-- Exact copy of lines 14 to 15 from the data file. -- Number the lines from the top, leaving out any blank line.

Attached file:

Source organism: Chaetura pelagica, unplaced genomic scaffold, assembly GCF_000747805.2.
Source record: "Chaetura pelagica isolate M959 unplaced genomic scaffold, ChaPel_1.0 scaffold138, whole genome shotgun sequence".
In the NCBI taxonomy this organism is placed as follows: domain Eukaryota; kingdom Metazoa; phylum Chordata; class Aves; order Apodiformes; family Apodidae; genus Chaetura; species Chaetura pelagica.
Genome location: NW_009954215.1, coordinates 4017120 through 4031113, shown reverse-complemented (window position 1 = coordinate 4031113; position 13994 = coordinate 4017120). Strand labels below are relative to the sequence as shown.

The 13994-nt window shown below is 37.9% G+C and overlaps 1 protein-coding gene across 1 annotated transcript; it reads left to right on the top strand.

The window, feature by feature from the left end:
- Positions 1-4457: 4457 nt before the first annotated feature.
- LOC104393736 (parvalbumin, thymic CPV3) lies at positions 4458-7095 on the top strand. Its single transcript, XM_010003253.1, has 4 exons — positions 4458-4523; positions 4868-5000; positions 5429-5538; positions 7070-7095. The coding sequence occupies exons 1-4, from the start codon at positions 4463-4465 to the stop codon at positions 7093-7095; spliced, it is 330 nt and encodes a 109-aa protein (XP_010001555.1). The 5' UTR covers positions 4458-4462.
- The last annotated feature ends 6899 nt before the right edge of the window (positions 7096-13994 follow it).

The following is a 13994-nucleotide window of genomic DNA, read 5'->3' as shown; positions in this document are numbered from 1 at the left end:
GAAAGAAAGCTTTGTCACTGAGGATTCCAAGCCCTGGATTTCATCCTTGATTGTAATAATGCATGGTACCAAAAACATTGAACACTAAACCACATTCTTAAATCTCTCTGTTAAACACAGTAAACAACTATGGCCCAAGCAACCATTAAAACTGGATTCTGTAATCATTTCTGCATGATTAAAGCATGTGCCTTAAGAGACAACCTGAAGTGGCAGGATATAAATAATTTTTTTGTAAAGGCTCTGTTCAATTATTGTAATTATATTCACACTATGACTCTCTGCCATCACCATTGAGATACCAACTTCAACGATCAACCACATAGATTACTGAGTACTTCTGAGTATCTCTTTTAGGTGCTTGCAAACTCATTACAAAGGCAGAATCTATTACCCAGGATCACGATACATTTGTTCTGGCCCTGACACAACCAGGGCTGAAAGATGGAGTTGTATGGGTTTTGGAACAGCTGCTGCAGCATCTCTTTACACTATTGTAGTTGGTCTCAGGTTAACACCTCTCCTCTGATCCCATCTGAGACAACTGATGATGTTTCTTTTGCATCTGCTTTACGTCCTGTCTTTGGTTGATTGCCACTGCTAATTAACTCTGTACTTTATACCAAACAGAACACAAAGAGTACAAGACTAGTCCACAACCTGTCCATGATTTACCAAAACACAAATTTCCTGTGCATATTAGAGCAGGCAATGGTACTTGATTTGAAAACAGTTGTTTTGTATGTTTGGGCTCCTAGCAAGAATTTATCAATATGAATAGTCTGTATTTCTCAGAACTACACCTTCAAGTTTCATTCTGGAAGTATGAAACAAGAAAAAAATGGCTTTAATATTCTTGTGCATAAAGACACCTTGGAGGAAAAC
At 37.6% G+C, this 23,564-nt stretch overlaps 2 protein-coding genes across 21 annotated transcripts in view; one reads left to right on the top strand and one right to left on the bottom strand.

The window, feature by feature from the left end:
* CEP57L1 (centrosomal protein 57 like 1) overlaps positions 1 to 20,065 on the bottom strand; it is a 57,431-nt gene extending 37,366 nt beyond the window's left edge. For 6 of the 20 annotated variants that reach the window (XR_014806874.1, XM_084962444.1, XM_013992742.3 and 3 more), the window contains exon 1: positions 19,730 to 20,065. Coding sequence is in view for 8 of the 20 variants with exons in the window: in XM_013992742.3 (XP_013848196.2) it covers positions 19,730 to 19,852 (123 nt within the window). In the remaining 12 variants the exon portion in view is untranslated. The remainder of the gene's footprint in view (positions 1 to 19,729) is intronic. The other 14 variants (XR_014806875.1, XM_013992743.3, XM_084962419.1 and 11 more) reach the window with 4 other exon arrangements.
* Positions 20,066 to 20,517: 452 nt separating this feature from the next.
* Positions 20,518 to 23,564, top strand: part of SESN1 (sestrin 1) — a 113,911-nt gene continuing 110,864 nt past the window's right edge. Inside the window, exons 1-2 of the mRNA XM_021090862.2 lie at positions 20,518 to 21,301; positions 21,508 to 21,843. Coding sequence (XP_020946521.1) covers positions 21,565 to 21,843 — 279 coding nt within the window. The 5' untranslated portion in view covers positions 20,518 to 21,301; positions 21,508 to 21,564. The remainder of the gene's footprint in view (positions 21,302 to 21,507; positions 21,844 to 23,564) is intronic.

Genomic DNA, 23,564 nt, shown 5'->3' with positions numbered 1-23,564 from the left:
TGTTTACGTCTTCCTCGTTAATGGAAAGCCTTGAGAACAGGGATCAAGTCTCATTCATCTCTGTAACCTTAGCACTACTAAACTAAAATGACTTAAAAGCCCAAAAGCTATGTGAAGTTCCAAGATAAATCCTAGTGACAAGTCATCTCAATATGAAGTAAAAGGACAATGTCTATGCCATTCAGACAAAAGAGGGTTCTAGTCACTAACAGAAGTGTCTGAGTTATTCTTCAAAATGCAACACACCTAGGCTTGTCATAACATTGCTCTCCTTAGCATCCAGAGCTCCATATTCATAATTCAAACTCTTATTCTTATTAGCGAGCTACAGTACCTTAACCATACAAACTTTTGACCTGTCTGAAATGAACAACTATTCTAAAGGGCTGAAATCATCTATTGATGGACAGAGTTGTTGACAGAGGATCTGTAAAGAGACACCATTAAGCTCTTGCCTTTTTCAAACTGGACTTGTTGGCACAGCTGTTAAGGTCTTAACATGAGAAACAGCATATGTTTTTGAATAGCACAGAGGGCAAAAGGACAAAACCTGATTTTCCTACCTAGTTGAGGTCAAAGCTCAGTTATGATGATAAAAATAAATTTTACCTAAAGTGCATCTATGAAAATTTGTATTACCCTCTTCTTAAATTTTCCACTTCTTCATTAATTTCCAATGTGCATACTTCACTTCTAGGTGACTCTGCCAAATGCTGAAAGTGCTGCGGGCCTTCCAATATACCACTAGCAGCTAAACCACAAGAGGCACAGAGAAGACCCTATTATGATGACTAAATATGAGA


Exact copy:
* CEP57L1 (centrosomal protein 57 like 1) overlaps positions 1 to 20,065 on the bottom strand; it is a 57,431-nt gene extending 37,366 nt beyond the window's left edge. For 6 of the 20 annotated variants that reach the window (XR_014806874.1, XM_084962444.1, XM_013992742.3 and 3 more), the window contains exon 1: positions 19,730 to 20,065. Coding sequence is in view for 8 of the 20 variants with exons in the window: in XM_013992742.3 (XP_013848196.2) it covers positions 19,730 to 19,852 (123 nt within the window). In the remaining 12 variants the exon portion in view is untranslated. The remainder of the gene's footprint in view (positions 1 to 19,729) is intronic. The other 14 variants (XR_014806875.1, XM_013992743.3, XM_084962419.1 and 11 more) reach the window with 4 other exon arrangements.
* Positions 20,066 to 20,517: 452 nt separating this feature from the next.